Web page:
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To amalgamate or not?

And let’s think creatively about economic development

Public meetings were held at the end of May in Braidwood and Bungendore regarding the state government’s Fit for the Future review of the long-term viability of councils.

 

Under this program, Palerang and Queanbeyan had been earmarked for a possible amalgamation.

 

Local government amalgamations are, of course, not new. In 2004 Tallaganda and Yarrowlumla Shires ceased to exist when they were merged and amalgamated with parts of Cooma-Monaro, Mulwarree and Gunning to form Palerang.

 

Unsurprisingly, a ‘gut feeling’ in far-spread Palerang (prior to community consultation) is that there is general opposition to amalgamation. An online discussion among Braidwood residents elicited comments such as:

 

“When a Shire Council becomes larger, people easily become invisible in the new administrative and logistical structure. Simply having a shire office a great distance away from the centre of [one’s] town can even be a major problem, disallowing some people from being able to participate in local government.”

“I am definitely against party politics in local councils… For Councils it is about local matters. We get enough centralised thinking (or one solution fits all) at state and federal level.”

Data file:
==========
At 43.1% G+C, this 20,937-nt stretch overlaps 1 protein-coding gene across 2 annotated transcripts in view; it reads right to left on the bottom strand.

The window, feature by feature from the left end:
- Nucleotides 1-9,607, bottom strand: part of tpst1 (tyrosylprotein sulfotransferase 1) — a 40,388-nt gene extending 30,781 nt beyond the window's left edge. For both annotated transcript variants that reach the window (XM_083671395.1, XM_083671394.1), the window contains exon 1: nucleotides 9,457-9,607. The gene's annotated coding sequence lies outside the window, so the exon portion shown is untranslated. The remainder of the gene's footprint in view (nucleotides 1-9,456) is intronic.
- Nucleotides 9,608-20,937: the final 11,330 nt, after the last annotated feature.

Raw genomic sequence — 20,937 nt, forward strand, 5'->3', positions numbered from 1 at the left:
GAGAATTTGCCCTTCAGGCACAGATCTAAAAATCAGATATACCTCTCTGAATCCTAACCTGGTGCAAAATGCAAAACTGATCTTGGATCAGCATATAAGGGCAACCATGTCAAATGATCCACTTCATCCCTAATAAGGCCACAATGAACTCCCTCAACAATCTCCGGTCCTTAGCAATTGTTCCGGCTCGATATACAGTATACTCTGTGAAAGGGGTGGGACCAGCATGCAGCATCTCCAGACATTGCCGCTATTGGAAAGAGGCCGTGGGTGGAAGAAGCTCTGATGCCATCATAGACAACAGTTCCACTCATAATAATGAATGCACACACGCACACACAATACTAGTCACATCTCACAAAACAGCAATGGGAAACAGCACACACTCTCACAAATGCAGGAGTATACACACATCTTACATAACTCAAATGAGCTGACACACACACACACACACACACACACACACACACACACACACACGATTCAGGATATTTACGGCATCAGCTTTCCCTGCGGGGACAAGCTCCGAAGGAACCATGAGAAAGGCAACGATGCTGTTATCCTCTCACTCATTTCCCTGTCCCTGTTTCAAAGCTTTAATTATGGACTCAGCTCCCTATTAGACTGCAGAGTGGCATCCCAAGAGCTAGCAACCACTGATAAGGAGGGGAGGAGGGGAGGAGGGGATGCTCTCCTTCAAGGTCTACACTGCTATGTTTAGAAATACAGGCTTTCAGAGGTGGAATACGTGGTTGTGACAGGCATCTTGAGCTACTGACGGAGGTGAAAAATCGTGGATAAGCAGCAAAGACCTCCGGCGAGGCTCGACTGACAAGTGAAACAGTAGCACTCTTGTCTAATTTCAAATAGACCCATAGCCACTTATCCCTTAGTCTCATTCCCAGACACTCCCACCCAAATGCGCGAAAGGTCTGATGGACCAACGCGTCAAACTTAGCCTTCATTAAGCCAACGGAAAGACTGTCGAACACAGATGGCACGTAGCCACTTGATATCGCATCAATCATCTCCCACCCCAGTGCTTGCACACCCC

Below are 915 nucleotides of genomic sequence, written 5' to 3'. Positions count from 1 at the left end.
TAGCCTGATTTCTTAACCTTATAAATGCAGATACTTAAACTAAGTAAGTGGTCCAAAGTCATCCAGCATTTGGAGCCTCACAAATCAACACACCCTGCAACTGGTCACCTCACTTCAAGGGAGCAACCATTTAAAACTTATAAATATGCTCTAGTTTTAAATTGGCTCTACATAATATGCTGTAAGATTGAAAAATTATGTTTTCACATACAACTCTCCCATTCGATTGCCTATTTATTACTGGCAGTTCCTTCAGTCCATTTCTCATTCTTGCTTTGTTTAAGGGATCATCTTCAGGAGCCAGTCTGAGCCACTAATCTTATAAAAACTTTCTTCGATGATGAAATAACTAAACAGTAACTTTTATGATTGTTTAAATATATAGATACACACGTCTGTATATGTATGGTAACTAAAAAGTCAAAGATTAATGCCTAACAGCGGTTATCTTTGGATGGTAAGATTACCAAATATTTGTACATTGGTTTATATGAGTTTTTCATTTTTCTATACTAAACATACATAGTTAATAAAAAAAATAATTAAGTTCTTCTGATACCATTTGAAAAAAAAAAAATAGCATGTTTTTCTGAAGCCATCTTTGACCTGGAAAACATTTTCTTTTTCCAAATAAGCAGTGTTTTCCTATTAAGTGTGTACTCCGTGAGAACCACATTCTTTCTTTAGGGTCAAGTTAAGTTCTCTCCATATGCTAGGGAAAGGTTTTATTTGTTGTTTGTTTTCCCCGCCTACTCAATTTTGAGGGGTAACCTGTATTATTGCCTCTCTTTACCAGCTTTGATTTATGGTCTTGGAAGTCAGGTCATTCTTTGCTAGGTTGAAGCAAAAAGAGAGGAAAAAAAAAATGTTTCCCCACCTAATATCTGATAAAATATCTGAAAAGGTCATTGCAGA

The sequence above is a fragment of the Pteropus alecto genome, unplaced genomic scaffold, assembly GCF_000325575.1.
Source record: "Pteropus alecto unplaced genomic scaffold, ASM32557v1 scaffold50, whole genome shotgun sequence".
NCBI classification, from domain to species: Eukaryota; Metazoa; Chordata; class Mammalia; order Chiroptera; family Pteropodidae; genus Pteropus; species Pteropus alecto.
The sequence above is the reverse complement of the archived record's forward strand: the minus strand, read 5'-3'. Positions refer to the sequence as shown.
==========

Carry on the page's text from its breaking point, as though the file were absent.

A brochure recently distributed by Palerang Council to local residents indicated that the council’s preferred position is not to amalgamate. Similarly Queanbeyan Council is not enthusiastic and a merger would not add to ‘fitness’ (as reported in the May Bulletin cover story).

 

Palerang’s brochure states that its financial position, as assessed under the Fit for the Future program, is ‘moderate’, defined as, “as good as, or better than 75% of NSW councils”.

 

 

Council, here are some ideas for kick starting the Palerang economy

Palerang Council in its brochure seeks input from residents about how to kick start and maintain economic growth in the region.

 

A public meeting in Braidwood on 16 June will discuss the future of the Braidwood and Villages Tourism Association and how to market Braidwood as a destination rather than pie stop on the way to the coast. One suggestion already being thrown around is a caravan park in or nearby the town.

 

A recreational rail trail feasibility study has raised a fair bit of interest on the Bungendore Captains Flat side area.

 

There are numerous opportunities in such a large shire to become a model of sustainability. Sustainable farming demonstrations, renewable energy, transition towns, farmers markets, wildlife sanctuaries and eco-tourism are just some areas.

 

Council could encourage residents through incentives to adopt sustainable practices in water conservation, more waste minimisation and sustainable housing rather than throwing up the usual range of obstacles that faces anyone doing anything ‘unusual’.

 

Rather than agonising about economic growth, Palerang could become a sustainable local government and let economic growth follow.

With  Robin Tennant- Wood

 

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